My main goal on this trip was to get out into the wilderness and take amazing photos. What I didn't realize, was just how much impact the people I met along the way would have. I met so many wonderful people who changed the course of my trip and with whom I shared some of my fondest memories. I'm so grateful to have met such great people in my travels. Alan, Amanda, Marek, Emma, Nancy, Andrew, Sierra, Mo, Jareth, Laura, John, Joe, Brenda, Grace, Madison, Raegan, Jackson, Chelsea, Sarah, Armanda, Thomas, Nicky, Chris, Gracie, Peter, Taylor, Tifanie, Lonnie, Cassandra, Anita, Brooke, Megan, Nick, Richard, Arnaud, and so many others.
Hiking down a mountain, camping together in the mountains, couchsurfing, exploring Durango, hanging in WOBVille, enjoying the hotsprings, photographing the stars over Maroon Bells, stargazing in Grand Tetons, drinking delicious Huckleberry drinks at the bar, playing fetch on the shore of Jackson Lake, watching a sunset along the shores of Saint Mary Lake with fellow Instagrammers, meeting dozens of talented photographers at the 100th anniversary of the National Parks, camping in the National forest for a night and then hiking up to the Grinnell Glacier Overlook with an amazing dinner to top it off, exploring Astoria and the Oregon coast, hiking in the Hoh rainforest and stargazing at Rialto Beach, couchsurfing and hanging with the cute puppies, an incredible hike up a mountain near sunset, night photography at Palouse Falls, finding crazy mushrooms around Corvallis, to name just a few memories with the people I met.
I had started this journey as a struggling, no-name photographer, but over the past 4 months I've made some good progress. I was featured on the Grand Teton National Park's Facebook, I had a photo featured by the US Department of the Interior, featured by Columbia Sportswear, featured by Mountain Safety Research, I was offered a spot to hang my work at the Great Sand Dunes Visitor Center for the 2017 year, and I made my first professional print sale.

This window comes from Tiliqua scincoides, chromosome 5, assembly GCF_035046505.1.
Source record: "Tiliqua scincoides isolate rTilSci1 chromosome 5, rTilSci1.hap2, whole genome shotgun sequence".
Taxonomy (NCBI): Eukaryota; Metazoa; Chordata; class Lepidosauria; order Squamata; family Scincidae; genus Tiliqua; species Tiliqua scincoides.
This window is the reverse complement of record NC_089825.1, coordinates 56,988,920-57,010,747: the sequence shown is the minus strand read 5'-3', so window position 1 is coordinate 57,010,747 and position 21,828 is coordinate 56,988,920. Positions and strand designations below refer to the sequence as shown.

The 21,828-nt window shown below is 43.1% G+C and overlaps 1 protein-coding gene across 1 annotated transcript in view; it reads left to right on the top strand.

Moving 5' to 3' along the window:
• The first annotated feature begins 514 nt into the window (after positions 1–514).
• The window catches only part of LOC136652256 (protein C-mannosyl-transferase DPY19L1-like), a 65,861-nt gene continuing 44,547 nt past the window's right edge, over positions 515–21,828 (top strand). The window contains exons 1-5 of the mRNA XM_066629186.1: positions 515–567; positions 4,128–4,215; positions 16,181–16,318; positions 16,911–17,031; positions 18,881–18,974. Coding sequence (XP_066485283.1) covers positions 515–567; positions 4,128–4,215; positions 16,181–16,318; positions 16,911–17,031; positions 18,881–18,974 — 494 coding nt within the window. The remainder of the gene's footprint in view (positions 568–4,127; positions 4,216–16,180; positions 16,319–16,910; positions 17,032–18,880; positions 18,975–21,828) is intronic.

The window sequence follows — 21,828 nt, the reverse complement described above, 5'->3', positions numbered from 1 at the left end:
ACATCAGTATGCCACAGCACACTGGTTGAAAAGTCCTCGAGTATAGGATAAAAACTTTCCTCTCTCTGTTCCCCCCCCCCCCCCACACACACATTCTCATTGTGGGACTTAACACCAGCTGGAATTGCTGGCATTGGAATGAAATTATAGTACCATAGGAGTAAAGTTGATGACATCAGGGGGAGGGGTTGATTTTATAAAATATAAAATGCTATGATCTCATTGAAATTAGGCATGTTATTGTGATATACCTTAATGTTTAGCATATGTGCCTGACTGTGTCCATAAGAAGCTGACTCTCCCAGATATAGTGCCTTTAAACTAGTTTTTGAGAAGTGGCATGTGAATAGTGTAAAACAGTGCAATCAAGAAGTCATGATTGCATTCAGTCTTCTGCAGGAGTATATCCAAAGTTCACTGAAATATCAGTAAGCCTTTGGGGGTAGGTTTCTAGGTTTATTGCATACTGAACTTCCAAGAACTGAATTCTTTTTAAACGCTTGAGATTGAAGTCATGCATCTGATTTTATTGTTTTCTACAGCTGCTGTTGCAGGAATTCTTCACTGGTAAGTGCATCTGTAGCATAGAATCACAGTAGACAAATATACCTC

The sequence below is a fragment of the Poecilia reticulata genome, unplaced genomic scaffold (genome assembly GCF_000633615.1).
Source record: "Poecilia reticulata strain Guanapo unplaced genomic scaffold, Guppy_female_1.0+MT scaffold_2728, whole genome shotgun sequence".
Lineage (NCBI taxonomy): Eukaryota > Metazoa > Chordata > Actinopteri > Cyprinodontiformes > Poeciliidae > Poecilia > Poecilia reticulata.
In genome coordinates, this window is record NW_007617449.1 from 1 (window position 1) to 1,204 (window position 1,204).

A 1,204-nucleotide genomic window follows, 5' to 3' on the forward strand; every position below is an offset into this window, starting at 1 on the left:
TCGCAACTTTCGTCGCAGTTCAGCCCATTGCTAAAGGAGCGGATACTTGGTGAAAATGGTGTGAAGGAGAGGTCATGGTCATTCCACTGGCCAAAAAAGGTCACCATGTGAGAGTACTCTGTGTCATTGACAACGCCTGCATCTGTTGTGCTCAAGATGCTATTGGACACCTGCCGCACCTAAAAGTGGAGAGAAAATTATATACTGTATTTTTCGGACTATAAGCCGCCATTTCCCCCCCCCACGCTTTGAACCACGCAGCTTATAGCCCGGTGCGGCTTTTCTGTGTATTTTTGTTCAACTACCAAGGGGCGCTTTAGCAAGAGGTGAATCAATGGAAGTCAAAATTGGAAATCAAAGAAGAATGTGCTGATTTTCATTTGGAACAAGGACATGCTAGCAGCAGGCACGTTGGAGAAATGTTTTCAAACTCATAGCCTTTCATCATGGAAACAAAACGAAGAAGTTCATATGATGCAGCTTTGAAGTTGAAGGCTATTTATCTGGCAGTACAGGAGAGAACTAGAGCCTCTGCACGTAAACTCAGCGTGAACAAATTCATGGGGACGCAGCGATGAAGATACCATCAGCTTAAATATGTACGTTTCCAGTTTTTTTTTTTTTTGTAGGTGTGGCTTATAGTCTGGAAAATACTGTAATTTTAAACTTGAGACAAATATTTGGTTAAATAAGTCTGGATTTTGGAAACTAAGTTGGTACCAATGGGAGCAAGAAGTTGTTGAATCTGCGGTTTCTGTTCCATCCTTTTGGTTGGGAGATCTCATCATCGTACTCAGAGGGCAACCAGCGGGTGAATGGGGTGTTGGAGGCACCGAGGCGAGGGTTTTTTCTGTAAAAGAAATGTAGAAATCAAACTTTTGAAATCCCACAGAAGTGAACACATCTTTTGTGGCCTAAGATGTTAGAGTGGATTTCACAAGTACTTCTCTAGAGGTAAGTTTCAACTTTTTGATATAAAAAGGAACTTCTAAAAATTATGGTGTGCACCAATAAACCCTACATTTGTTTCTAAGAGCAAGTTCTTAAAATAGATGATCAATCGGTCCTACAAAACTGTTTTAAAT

As I looked at the stars for the final time, I thought back to all the special nights I spent in the wilderness.
I was surprised my car had survived the trip. I had driven down so many horrible forestry roads, 4-wheeling roads, and desert sand "roads" that my car should never have been on. It was a miracle the car was still in one piece. Before this trip I never cared about it, it was simply a tool to get me from A to B. But on the roadtrip it had become my home and my shelter. If a bad storm was rolling through, I knew I would be safe inside. If I had no where to camp, I could always spend the night in the car (even though it was incredibly uncomfortable). Even if I had to bang the headlight to make it turn on, and the interior lights no longer worked, and it was completely filled with gear, it had become my home on wheels.
Looking ahead, I want to explore the deserts of the southwest, explore Iceland, New Zealand, and Alaska. The past 4 months have proven just how vast America is. Even living as a nomad, constantly on the move, there is an overwhelming amount of places to visit. If I can find a way to shower more frequently on the road, and sleep more comfortably in my vehicle, I would love to continue the traveling photographer lifestyle.
I stare up into the night sky one last time. The trip had finally come to an end.